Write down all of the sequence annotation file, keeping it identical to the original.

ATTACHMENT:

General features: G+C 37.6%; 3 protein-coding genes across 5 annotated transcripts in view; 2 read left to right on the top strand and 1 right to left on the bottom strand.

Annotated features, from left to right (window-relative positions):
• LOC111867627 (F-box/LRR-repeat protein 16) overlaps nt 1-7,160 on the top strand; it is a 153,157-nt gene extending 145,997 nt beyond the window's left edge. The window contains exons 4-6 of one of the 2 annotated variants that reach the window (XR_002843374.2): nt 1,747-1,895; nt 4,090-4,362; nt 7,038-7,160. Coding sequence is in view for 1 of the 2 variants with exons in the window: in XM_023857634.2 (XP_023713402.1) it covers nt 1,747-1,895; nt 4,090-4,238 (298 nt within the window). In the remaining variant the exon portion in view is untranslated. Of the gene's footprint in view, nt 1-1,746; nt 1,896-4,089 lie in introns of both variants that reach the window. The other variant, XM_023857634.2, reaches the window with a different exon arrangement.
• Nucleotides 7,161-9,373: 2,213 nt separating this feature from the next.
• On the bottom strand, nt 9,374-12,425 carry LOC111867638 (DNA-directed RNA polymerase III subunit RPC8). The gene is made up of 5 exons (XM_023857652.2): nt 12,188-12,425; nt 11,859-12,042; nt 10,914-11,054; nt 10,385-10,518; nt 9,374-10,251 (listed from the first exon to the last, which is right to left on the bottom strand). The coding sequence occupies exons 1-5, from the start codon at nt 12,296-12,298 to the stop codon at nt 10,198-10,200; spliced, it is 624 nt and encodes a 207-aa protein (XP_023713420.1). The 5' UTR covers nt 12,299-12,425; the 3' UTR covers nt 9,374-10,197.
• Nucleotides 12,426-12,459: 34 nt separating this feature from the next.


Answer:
General features: G+C 37.6%; 3 protein-coding genes across 5 annotated transcripts in view; 2 read left to right on the top strand and 1 right to left on the bottom strand.

Annotated features, from left to right (window-relative positions):
• LOC111867627 (F-box/LRR-repeat protein 16) overlaps nt 1-7,160 on the top strand; it is a 153,157-nt gene extending 145,997 nt beyond the window's left edge. The window contains exons 4-6 of one of the 2 annotated variants that reach the window (XR_002843374.2): nt 1,747-1,895; nt 4,090-4,362; nt 7,038-7,160. Coding sequence is in view for 1 of the 2 variants with exons in the window: in XM_023857634.2 (XP_023713402.1) it covers nt 1,747-1,895; nt 4,090-4,238 (298 nt within the window). In the remaining variant the exon portion in view is untranslated. Of the gene's footprint in view, nt 1-1,746; nt 1,896-4,089 lie in introns of both variants that reach the window. The other variant, XM_023857634.2, reaches the window with a different exon arrangement.
• Nucleotides 7,161-9,373: 2,213 nt separating this feature from the next.
• On the bottom strand, nt 9,374-12,425 carry LOC111867638 (DNA-directed RNA polymerase III subunit RPC8). The gene is made up of 5 exons (XM_023857652.2): nt 12,188-12,425; nt 11,859-12,042; nt 10,914-11,054; nt 10,385-10,518; nt 9,374-10,251 (listed from the first exon to the last, which is right to left on the bottom strand). The coding sequence occupies exons 1-5, from the start codon at nt 12,296-12,298 to the stop codon at nt 10,198-10,200; spliced, it is 624 nt and encodes a 207-aa protein (XP_023713420.1). The 5' UTR covers nt 12,299-12,425; the 3' UTR covers nt 9,374-10,197.
• Nucleotides 12,426-12,459: 34 nt separating this feature from the next.